Why Amazon's 'Best Seller' badges aren't always what they seem

If you're like us, shopping on Amazon is just a part of your daily routine. But if we're being honest, sometimes the amount of products on there just feels overwhelming.

Fortunately, one easy way to track down the best stuff is to look out for helpful badges like "Amazon's Choice." These badges help certain products stand out from the crowd—especially in search results. The problem? They are frequently employed by merchants in shady ways, boosting products that may not be worth your time.

That's the category that the Dot is dominating. And it's a big, legitimate category. There is a lot of competition there. But there are lots of other, smaller categories where products can quickly jump to the top in sales and earn a "Best Seller" badge. In some cases, the best-selling products have nothing to do with the category.

What else is in Powersports Speaker System? A litany of speakers and wiring primarily used on motorcycles, boats, and jet skis—and no other headphones. This is just the kind of vague, low-volume category a merchant can become a "Best Seller" in without too much effort.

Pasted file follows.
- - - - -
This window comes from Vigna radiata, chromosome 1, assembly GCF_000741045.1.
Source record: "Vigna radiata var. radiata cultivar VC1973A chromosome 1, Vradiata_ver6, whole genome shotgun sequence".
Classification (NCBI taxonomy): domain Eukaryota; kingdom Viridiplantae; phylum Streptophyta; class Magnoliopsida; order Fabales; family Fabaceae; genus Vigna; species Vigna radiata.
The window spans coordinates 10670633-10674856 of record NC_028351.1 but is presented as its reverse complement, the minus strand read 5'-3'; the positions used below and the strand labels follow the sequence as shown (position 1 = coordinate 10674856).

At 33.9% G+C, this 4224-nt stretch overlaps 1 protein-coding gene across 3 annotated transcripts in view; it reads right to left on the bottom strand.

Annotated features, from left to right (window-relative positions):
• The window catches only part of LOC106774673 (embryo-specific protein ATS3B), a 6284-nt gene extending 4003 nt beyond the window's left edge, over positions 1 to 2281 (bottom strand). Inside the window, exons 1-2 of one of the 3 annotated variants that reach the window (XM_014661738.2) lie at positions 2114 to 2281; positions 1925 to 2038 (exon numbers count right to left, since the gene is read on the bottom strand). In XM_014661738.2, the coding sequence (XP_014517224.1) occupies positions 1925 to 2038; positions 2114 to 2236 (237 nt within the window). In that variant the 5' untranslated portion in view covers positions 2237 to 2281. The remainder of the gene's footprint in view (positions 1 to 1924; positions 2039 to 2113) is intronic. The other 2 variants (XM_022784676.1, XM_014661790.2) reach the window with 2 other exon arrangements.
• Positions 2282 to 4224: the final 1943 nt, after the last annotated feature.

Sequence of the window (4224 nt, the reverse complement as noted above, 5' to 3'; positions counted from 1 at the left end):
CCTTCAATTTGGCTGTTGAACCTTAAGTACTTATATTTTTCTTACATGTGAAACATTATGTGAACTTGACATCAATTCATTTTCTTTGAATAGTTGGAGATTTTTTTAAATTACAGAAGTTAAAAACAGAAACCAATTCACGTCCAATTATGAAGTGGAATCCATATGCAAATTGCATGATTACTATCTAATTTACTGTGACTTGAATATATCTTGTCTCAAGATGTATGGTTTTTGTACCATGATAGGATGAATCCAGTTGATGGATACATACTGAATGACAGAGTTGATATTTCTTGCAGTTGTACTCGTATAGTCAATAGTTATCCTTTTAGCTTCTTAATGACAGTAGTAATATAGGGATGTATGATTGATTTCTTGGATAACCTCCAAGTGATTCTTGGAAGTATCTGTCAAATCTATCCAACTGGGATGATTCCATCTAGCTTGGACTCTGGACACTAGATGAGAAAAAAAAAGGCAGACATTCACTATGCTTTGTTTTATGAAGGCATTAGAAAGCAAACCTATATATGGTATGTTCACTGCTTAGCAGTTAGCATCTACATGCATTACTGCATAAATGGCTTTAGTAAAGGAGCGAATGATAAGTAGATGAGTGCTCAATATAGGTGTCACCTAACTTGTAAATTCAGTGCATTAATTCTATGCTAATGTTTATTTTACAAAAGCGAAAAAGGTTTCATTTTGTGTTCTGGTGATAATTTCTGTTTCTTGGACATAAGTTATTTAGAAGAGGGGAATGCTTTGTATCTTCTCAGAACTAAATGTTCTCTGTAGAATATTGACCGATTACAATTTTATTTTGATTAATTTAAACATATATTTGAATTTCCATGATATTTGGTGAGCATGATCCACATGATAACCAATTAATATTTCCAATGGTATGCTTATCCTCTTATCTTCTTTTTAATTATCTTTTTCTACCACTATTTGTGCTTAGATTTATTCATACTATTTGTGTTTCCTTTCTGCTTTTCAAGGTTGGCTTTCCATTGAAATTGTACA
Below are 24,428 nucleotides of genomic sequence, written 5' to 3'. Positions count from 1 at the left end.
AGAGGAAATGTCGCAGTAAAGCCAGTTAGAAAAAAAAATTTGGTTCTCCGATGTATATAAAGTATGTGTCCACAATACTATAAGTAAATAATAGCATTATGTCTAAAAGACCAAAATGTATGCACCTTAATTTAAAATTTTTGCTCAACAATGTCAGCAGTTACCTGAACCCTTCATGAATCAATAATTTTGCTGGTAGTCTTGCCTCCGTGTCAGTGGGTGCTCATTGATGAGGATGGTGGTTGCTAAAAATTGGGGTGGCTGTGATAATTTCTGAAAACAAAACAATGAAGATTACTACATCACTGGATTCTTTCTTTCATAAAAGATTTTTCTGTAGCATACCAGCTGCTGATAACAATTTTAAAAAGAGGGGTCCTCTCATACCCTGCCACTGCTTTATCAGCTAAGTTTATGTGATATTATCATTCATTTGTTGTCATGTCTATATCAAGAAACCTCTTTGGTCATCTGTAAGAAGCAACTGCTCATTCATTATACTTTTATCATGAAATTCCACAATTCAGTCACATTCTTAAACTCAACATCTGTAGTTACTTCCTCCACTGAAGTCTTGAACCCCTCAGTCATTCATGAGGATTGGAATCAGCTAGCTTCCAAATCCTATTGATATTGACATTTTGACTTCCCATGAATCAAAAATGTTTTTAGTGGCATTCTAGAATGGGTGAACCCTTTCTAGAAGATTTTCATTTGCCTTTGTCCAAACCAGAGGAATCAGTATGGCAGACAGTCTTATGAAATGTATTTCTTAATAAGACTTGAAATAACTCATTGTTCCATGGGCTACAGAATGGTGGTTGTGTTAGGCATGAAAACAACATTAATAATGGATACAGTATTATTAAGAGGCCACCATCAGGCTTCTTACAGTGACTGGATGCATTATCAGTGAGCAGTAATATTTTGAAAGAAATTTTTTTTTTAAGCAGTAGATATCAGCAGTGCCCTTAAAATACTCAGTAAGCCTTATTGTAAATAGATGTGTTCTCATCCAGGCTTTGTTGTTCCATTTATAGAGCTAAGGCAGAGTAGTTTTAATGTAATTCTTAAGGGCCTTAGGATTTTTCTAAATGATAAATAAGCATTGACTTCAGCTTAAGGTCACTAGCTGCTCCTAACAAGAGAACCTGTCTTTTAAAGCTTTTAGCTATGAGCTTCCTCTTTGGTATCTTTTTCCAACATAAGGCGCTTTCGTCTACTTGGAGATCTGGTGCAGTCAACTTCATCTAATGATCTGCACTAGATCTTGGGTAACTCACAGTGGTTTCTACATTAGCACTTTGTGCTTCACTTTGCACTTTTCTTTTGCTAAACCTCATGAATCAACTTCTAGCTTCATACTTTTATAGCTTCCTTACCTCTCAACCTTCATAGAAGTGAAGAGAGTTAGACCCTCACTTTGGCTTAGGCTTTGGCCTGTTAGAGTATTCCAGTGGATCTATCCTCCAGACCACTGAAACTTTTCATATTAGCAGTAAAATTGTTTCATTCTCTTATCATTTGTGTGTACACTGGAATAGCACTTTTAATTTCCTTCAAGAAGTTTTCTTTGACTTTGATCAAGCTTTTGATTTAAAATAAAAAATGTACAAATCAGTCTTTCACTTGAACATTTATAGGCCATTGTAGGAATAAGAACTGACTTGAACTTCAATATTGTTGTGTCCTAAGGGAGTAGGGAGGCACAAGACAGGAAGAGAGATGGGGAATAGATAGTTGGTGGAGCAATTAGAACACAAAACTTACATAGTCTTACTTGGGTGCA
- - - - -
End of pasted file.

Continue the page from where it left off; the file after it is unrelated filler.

By placing these cheap headphones in a completely unrelated category, they've earned a very valuable badge. If you are shopping in a hurry—who isn't?—you may hardly even notice. They're a best-seller, they're cheap, and the reviews aren't bad, right?

There's only so much that Amazon can do to stamp this stuff out. The "Best Seller" system seems largely programmatic, and Amazon has thousands of categories that would be nearly impossible to police by hand. But when every "Best Seller" in every category is given the same treatment, it's up to the buyer to figure out the difference.

Is it shady? Not necessarily, but these headphones were obviously put in the wrong category and benefited by getting a "Best Seller" badge. Even if this were an innocent mistake, we've seen dozens of other merchants doing the same thing across the site—clearly there's a pattern. As always, buyer beware.


November 20, 2017

Sources:` USA Today

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